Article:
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The march of the Karens

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New York Times, August 2021

Words are haunted things. However unmoored from origins, they still carry within them the old meanings, like a debris of code that resists deletion or a latent brood of cicadas, waiting to surface.

In recent years, “Karen” has become an epithet for a type of interfering, hectoring white woman, the self-appointed hall monitor unloosed on the world, so assured of her status in society that she doesn’t hesitate to summon the authorities—demanding to speak to the manager or calling the police—for the most trivial and often wholly imaginary transgressions. The name is not entirely arbitrary: It’s a relic of an older, more conservative America, catapulted from relative obscurity to the 20 most popular choices for newborn girls in 1941 and hovering near the top of the list for three decades. (At its height of fashion in 1965, it ranked third only after those stalwarts Mary and Lisa, which means most of today’s Karens are in their mid-50s.) Ubiquity rendered Karen generic, an emblem of conformity, granting her the safety of being thoroughly average. By 2020, its usage, already in severe decline before its hijacking as a term of mockery, had fallen to pre-Depression levels.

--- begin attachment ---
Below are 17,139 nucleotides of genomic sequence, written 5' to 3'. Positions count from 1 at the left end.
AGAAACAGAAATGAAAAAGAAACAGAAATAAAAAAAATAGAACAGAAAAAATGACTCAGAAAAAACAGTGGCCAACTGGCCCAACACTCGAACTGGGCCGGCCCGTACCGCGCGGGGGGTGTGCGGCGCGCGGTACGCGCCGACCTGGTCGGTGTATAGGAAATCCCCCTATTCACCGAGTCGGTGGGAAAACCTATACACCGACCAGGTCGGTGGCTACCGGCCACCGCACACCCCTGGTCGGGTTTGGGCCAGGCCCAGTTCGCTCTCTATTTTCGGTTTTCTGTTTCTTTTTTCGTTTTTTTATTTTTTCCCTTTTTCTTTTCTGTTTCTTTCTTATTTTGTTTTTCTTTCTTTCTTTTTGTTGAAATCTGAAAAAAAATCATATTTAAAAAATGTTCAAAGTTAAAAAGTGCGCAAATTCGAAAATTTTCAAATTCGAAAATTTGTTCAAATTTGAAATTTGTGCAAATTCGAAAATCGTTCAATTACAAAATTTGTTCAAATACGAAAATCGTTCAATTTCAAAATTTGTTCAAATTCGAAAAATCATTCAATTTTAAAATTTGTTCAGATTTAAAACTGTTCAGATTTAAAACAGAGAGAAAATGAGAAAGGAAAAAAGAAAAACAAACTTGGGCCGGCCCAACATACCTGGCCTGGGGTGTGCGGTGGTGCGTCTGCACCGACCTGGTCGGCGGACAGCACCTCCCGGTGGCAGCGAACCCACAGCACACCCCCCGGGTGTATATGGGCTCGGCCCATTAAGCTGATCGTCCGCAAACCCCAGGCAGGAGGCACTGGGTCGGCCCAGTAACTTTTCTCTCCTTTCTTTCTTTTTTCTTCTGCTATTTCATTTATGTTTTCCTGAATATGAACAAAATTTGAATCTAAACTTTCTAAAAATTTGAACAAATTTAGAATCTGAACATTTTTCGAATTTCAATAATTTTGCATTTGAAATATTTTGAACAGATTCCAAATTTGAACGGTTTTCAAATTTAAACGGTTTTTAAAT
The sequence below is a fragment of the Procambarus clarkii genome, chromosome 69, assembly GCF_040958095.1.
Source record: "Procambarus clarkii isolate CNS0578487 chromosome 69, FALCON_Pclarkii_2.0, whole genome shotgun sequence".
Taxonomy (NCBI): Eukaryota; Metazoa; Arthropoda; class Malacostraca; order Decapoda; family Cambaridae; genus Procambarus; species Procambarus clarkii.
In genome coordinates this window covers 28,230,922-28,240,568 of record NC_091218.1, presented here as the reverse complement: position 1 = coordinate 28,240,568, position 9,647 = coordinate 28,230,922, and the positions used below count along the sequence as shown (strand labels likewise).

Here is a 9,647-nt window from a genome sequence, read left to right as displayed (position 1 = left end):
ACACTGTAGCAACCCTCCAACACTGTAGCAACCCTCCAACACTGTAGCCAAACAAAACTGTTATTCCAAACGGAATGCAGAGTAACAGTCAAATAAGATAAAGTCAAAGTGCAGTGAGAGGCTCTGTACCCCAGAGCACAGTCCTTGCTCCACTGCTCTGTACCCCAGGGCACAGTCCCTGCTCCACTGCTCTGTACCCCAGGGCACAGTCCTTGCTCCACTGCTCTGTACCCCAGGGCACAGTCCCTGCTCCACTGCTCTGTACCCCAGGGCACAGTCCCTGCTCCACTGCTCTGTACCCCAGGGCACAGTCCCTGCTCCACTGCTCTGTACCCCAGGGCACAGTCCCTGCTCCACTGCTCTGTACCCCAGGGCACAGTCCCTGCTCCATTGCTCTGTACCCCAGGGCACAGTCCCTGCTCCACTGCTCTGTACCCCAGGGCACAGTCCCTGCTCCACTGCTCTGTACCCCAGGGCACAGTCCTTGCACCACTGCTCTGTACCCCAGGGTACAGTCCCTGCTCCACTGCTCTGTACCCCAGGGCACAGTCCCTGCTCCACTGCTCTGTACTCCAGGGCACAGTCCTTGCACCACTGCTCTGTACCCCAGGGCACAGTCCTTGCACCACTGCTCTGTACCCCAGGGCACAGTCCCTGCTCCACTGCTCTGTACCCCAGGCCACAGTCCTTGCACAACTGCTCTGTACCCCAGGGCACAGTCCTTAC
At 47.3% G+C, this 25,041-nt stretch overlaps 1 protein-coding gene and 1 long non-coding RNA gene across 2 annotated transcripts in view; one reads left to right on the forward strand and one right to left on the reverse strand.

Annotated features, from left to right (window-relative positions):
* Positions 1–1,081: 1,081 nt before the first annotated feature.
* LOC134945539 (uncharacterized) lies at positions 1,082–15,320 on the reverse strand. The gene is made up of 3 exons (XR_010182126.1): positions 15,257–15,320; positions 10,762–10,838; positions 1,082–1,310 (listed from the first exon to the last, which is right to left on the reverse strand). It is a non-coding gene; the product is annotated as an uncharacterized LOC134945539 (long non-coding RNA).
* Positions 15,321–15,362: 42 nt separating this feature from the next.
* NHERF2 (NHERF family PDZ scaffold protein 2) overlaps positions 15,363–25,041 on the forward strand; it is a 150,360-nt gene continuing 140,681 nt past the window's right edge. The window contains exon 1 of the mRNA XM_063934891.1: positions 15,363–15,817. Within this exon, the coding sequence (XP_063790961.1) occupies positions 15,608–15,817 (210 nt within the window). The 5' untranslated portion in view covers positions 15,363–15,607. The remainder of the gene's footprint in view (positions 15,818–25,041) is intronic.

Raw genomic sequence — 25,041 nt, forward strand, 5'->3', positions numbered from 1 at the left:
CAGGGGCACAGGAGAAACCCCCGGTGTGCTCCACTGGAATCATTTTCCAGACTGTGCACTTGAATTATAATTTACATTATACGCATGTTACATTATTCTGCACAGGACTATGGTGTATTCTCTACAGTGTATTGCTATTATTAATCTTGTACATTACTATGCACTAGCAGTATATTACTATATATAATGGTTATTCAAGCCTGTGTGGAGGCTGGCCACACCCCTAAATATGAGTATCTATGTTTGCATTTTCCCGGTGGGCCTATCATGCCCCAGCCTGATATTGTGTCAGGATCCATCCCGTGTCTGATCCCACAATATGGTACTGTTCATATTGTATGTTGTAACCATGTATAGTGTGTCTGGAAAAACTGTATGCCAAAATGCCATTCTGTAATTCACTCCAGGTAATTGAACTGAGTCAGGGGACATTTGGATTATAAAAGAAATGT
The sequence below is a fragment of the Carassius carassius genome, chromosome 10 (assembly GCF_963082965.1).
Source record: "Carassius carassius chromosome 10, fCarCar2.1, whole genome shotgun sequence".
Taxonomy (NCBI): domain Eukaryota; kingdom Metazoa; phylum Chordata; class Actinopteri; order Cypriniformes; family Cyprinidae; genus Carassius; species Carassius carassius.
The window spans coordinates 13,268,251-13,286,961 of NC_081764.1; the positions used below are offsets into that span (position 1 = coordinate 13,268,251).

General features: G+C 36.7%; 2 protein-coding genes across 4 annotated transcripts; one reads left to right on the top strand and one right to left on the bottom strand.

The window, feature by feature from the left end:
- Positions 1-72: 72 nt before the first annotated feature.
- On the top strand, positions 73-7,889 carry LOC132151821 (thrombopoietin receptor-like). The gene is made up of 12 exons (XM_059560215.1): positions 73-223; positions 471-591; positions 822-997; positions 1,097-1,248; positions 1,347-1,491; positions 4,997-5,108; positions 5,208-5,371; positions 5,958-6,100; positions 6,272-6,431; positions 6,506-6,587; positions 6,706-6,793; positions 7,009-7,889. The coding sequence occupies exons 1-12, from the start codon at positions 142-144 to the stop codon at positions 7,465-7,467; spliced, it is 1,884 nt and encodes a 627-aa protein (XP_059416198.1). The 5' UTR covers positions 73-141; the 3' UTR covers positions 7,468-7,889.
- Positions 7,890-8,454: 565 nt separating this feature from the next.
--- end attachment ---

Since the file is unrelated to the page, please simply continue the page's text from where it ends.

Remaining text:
But long before the name Karen infiltrated American culture, it was a Danish contraction of Katherine, which is attributed variously (onomasts are uncertain) to the Greek “katharos” — “pure, clean, unsullied” — or to Hecate, the Greek goddess of witchcraft, who, surrounded by watchdogs, presides over places of transition: crossroads, borders, graveyards. What is left of these roots in the modern Karen? Certainly, she sets herself up as a guardian of purity, patrolling boundaries at a time when a white-dominated society is transforming into a multicultural one and condemning disruptions of what she sees as the proper order.

This manifests alarmingly in confrontations with people of color, particularly Black people, as recorded in numerous videos posted on social media, including those of Karens who have called 911 to voice suspicions about an 8-year-old Black girl selling bottles of water on the sidewalk in San Francisco, a 9-year-old Black boy in a deli in Brooklyn whose backpack bumped against a white woman (“I was just sexually assaulted,” she told the police) and a Black man entering his own apartment building in St. Louis, all in 2018; a Black uniformed UPS worker delivering packages in Atlanta in 2019; and, in 2020, a Black man bird-watching in Central Park and Black children swimming in a pool at the hotel where their family was staying in Williamston, N.C.

Continue reading at The New York Times.

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